Target Weighing Approach: Study to evaluate the benefits of a methodical approach in comparison to classical company processes for the identification of lightweight design potentials
Editor: Ekströmer, Philip; Schütte, Simon and Ölvander, Johan
Author: Revfi, Sven; Albers, Albert; Stegmiller, Marcus
Institution: Karlsruhe Institute of Technology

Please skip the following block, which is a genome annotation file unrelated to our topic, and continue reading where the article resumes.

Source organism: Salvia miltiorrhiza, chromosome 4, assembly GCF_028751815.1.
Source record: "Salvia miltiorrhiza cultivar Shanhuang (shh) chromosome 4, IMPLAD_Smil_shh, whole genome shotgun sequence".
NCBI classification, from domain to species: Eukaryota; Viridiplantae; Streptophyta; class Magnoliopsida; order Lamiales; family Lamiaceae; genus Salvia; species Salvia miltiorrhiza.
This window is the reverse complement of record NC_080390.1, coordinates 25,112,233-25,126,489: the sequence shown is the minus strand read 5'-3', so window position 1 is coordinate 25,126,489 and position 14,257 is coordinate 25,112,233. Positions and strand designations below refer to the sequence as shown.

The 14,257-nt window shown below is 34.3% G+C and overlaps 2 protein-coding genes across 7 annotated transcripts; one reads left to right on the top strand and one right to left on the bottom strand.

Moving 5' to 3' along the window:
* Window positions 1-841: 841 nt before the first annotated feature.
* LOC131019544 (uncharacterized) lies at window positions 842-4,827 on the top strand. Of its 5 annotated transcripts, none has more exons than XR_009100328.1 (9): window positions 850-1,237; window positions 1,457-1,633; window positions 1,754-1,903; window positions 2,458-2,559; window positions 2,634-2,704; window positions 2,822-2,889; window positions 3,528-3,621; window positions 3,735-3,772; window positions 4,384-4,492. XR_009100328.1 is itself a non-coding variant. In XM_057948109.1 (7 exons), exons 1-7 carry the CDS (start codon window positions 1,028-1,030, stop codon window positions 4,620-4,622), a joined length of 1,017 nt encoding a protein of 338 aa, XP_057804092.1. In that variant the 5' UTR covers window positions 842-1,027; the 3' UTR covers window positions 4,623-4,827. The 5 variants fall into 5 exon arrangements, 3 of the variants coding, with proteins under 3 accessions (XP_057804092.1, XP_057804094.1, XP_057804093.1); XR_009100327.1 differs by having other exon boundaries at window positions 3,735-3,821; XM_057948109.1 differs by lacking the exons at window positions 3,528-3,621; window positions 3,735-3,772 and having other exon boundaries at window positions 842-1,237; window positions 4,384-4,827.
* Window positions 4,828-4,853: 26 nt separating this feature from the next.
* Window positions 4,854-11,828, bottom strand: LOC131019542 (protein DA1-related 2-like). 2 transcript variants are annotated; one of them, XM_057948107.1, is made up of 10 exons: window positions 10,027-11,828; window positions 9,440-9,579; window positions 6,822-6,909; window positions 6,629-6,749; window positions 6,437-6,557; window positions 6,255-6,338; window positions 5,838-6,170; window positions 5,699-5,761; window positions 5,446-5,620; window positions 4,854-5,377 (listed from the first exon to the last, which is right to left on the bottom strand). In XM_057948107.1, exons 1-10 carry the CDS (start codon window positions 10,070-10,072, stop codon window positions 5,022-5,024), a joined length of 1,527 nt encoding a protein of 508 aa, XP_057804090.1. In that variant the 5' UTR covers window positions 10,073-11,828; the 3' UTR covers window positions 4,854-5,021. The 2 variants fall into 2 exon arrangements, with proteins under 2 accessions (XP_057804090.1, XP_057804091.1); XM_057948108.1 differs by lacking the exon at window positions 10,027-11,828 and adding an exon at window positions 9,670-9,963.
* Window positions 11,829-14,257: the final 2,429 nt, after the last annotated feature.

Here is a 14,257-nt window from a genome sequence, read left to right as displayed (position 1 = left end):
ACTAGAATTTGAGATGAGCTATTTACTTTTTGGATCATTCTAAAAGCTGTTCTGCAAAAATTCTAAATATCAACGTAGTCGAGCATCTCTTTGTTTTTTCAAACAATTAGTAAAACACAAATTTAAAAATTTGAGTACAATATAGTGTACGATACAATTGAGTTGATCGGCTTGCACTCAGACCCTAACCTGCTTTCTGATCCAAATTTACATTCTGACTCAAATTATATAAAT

In order to achieve weight targets, the product developer can rely on the five lightweight design strategies concept, material, form, manufacturing and conditional lightweight design. However, lightweight design activities often focus on material and form lightweight design, i.e. the optimisation of individual subsystems. But a combination of subsystem optima does not inevitably lead to an overall system optimum. For this reason, the optimisation of the overall system must be carried out by cross-subsystem approaches (concept lightweight design).One such approach, which serves for the systematic identification and evaluation of holistic, cross-subsystem lightweight design potentials, is the ""Target Weighing Approach (TWA)"". Thereby, the reference product to be examined is analysed with regard to its functions. Subsequently, the percentage contribution of the subsystems to the fulfilment of the functions is determined in a Function-Mass-Matrix and thus a weight per function is determined. Based on this, ""too heavy"" functions are determined which offer possible lightweight design potentials. This paper presents the results of a study conducted as part of the Live Lab ""IP -Integrated Product Development"". In this Live Lab, selected students go through a product development process(in cooperation with a chosen industrial company)from the analysis phase through the generation of product profiles to the production of prototypes. The aim of the study was to identify lightweight design potentials of an application-oriented system (underbody of an automobile) and to develop related initial concept ideas. For the study, 37 students were split into two groups of four development teams. One group was taught in the TWA and forced to use the method for achieving the goal. The development teams of the other group were organised by subsystem responsibilities in analogy to a classic corporate structure, i.e. one person per development team is responsible for one subsystem. As in real corporate environment, the individual members of the development teams were locally separated and only allowed to interact at defined points in time. This simulates corporate-typical meetings where product developers from different departments exchange information about the project and make decisions. At the end of the study, the most promising concept idea per development team was presented and a questionnaire with seven questions was handed out. Here, the influencing factors for the identification of lightweight design potentials (communication, distinct analysis phase, understanding of subsystem interactions, cross-system thinking, detachment from existing restrictions (interfaces) of the reference product) identified by the authors prior to the study were queried. The results showed that the development teams supported by the TWA achieved a greater understanding of the overall system and were therefore able to recognise the lightweight design potential of the system more comprehensively. On the one hand, this was due to better communication and a more detailed analysis phase compared to the peer group. On the other hand, they had a better overview of subsystem interactions and were able to think independently of existing interfaces.